The Significance of Geography in the Transition to Adulthood

Elise Bowditch, University of Washington
Suzanne Withers, University of Washington

In this paper we examine the geographic origins and destinations of children leaving home from young adulthood through their mid-thirties. Using the Panel Study of Income Dynamics we explore proximity to the parental home using zip code, county, state and city size. We consider family characteristics (attitudes, need, coherence) and their relation to proximity to the parental home. While approximately one-half (or more) of young adults settle within the same county as their parents, and one-quarter are within the same zip code by their mid-thirties, these general measures mask more varied behavior by particular subgroups. Using means testing and a binomial logit model, we find that proximity varies by race, gender and city size in ways that are more complex than general geographical measures of home leaving indicate. This study points to more research on different home-leaving experiences for youth that do not follow the college-career-move-away path to adulthood.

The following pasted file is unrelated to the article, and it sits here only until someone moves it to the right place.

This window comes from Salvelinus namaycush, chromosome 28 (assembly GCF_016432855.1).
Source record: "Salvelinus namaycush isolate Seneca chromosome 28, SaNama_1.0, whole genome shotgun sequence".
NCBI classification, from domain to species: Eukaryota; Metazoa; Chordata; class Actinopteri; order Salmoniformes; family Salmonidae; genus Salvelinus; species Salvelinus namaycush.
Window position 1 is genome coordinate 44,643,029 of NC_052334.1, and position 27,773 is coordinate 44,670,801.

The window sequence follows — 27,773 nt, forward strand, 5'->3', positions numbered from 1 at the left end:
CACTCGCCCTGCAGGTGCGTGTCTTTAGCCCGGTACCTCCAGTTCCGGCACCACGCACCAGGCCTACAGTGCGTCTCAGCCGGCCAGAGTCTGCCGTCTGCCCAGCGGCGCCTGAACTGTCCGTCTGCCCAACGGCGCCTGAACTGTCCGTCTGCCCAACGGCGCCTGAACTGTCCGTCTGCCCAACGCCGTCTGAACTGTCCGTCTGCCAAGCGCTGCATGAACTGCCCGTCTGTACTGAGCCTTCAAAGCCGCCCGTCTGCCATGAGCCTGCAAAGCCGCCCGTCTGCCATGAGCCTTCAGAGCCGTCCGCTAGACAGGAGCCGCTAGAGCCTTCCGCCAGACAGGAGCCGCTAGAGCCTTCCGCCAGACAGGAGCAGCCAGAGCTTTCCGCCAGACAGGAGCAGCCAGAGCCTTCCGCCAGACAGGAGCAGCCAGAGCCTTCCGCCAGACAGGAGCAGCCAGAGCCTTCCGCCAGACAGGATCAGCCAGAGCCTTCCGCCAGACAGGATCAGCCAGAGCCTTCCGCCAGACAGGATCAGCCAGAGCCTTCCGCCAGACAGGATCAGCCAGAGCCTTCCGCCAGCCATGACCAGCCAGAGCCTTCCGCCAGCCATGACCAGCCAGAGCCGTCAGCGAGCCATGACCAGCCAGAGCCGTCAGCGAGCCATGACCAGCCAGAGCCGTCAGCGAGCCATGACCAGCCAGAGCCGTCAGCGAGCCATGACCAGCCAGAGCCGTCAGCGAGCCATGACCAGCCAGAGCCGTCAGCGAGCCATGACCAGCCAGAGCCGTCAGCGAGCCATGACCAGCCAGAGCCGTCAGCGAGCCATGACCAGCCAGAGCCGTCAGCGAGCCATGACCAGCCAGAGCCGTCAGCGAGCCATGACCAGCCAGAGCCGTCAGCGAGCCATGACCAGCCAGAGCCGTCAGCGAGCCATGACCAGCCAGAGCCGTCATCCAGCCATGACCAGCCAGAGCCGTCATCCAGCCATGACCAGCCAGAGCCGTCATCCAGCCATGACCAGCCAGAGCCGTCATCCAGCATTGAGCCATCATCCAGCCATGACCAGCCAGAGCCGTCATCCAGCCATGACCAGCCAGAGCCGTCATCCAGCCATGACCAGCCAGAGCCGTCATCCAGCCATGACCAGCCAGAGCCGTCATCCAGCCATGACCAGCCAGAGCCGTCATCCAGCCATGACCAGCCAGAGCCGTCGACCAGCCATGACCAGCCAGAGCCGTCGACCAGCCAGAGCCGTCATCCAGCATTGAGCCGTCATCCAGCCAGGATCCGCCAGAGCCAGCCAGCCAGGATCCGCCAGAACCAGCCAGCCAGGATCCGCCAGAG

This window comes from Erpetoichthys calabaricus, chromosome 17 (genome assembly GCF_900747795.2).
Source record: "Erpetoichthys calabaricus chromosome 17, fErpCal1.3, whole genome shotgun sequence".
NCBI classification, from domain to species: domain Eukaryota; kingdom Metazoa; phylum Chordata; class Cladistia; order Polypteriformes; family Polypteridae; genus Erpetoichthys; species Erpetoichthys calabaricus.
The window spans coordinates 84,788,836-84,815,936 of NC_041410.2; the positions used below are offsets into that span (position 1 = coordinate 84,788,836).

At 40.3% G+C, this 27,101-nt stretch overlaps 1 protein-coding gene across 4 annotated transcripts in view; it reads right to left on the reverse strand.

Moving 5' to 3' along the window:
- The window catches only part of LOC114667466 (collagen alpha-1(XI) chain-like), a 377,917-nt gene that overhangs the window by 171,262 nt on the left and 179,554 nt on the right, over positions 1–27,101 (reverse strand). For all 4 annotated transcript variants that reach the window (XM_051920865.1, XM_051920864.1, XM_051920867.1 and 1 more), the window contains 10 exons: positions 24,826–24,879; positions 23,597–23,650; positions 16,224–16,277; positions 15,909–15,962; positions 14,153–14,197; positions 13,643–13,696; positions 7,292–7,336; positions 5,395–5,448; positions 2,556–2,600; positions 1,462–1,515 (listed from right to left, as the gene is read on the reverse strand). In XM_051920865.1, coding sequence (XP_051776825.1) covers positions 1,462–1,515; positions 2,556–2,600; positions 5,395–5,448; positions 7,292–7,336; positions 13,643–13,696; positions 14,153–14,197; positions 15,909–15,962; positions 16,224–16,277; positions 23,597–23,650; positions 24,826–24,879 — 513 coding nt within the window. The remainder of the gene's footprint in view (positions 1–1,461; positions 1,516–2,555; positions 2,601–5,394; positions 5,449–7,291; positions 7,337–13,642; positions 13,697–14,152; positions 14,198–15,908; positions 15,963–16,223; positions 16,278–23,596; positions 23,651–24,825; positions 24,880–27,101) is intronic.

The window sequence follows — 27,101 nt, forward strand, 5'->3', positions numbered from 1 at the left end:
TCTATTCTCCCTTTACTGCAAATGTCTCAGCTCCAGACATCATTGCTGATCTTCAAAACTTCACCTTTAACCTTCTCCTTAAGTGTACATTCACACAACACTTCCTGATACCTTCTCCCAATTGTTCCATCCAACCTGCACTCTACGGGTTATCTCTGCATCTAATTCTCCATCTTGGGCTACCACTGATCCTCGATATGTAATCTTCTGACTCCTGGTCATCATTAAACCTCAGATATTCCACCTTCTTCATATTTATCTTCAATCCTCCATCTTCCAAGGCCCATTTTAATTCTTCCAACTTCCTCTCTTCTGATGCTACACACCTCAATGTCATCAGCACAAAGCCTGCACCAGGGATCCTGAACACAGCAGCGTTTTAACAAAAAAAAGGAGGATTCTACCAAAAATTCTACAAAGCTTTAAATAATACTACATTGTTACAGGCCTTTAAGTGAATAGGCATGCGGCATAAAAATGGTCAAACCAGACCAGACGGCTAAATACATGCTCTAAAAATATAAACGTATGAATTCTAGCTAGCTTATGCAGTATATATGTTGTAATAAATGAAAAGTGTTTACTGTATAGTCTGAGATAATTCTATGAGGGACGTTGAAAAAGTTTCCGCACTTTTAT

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Presented in Poster Session 3: Children and Youth, Adolescence, Parenting, Transition to Adulthood, Life Course